strengths in due time, Christ died for the ungodly. But God commended his love-towards us, in that whili we were yetstnners, Christ died for us. Let the intelligent reader judge for himself, whether the apostle does not speak here of the state of mankind (particularly of himself and the persons he writes to) before Christ's death, and the consequent publication of the gospel to the world, and intimate that the case is very different since that happy event? Doth he not plainly make the distinction in both verses, that we might not mistake his meaning, When we were yet without strength, and while we were yet sinners? But doth the case continue the same, since Christ died, with those to whom the blessings of the gospel are imparted? then hath Christ died, and the gospel been published in vain. Yet some writers represent the state of those for whom Christ died, and who have received the gospel, as just the same, as tostrength, with them who had not received it, and who lived before it was published. Surely, any of us- would be displeased to have our words wrested to purposes so different from our intentions; especially, when we had endeavoured to guard them from such abuse. God our maker hath given us intelligent capacities, suited to those discoveries which he hath made of his will, whether by the lierht of nature, or revelation; he hath given us also freedom of choice and action for the conduct of I 3 ourselves j

ourselves; he hath granted us the light and motives of the gospel for our suller instruction and persuasion; he is ever present with us and ready to assist our sincere endeavours to know and to do his will: surely then, it is unjust and ungrateful to him to say that we are still withoutJlrength; and if we be sinners, it is wholly our own sault. As for the gentiles, even the worst of them, the apostle no where ascribes their want of strength, to their not having received from their maker sufficient abilities to know and do his will acceptably, but to their having voluntarily corrupted themselves and one another, and thereby lost the abilities which God had given them, and become dead in trespasses and fins.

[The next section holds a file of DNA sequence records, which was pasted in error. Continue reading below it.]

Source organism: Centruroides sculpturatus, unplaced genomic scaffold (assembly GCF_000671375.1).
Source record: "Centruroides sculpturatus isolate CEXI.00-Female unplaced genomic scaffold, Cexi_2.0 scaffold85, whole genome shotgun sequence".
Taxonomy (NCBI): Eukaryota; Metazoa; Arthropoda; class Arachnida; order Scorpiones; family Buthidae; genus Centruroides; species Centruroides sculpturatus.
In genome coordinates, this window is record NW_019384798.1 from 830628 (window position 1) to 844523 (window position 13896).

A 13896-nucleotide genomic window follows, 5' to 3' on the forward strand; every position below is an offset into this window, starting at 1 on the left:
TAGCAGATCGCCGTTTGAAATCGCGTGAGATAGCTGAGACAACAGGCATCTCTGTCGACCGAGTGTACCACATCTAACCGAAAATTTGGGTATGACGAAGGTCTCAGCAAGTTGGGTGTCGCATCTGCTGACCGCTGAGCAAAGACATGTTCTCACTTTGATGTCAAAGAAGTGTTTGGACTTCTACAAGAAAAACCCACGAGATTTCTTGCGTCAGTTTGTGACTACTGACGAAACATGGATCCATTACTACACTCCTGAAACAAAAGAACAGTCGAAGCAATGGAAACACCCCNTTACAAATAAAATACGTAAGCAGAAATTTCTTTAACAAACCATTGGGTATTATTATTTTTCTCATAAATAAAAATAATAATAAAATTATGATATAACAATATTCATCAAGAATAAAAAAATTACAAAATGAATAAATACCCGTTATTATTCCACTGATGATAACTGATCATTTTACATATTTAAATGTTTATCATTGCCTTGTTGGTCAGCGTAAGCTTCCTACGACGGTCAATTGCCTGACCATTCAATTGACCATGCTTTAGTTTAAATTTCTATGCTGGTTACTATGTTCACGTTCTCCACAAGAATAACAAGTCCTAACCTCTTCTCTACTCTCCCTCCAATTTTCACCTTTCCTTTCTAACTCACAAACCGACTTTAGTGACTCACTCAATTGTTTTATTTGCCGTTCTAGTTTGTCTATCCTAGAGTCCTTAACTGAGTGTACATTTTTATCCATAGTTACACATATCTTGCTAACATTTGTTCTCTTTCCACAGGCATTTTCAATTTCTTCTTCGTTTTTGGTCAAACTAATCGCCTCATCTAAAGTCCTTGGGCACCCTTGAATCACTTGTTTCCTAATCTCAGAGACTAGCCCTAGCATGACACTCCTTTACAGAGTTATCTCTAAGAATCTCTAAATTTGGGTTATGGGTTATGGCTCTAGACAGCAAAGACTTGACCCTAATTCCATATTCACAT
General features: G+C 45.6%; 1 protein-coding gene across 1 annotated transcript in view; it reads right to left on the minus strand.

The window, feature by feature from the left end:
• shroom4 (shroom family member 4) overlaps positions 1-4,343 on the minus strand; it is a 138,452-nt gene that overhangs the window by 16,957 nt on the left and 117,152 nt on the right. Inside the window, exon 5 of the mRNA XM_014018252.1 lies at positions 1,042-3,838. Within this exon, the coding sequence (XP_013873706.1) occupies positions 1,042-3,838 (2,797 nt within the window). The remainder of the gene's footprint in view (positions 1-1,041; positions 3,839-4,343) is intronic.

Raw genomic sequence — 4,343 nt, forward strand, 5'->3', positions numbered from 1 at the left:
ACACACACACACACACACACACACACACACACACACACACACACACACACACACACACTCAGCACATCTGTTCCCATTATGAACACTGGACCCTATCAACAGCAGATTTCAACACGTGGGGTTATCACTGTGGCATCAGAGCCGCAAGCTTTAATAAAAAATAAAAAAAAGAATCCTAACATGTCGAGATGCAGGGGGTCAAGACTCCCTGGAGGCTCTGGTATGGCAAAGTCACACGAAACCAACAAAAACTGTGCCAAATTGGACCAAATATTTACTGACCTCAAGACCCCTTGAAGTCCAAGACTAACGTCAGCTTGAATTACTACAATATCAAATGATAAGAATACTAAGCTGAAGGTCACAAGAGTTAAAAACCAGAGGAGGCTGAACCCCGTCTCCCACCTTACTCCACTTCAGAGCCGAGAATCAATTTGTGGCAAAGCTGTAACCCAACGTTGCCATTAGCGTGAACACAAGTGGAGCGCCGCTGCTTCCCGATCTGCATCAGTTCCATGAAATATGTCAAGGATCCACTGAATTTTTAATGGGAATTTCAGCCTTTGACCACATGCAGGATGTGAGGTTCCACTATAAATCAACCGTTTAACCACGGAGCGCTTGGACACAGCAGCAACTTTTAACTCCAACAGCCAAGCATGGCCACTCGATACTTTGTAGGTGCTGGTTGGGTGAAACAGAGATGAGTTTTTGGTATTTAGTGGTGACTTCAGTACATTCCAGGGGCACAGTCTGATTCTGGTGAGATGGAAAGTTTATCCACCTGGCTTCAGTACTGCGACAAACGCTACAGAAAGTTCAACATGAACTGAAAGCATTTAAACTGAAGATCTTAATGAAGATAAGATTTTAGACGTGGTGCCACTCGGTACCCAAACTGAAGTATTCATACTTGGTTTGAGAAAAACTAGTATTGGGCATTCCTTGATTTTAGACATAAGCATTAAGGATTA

Rom. vii. 7, 8. Because the carnal mind is enmity against God; for it is not fubjeEt to the law of God, neither indeed can be. So then, they that are in - thefiesh cannot please God.

It appears to me that the apostle speaks here only of personal character and conduct, and the effects of them in producing governing habits: but not at all of any corruption or depravity of the nature of man effected by Adam's sin, whereby he is become incapable of doing that which is good, or of pleasing God. Adam, or his sin, is not mentioned by the apostle in treating of this subject. It is readily acknowledged, that a person who attaches himself to the gratification of his carnal or sensual appetites and passions cannot perform the will of God, but


must daily become more and more alienated from him and from his duty: but this is saying no more than that a wicked man cannot be a good man, or please God so long as he continues wicked. But it by no means follows that this man is unable to hear, understand, and receive salutary convictions from the truths of God, revealed by his Son Jesus Christ, and thereby become changed in his sentiments, dispositions, and conduct, and from carnally-minded become spiritually-minded. The various forms oS speech which the apostle uses in the preceding and following verses seem only to express one and the fame thing, viz. the change produced in the dispositions and conduct of men by preaching the gospel to them, and their attention to it, and sincere reception of it, together with the happy efsects and consequences of it.

Ephesians ii. 3. And were by nature children of •wrath even as others.

If we compare the passages in which the apostle uses the word nature, we shall sind that he did not mean by it that internal frame, constitution, or condition of being wherewith God our maker hath formed us; but that external condition, or those outward circumstances (especially with relation to God and religious concerns) in which divine providence hath caused us to be born and live. Human nature, in our fense of the phrase, is the fame in all mankind; but different persons may be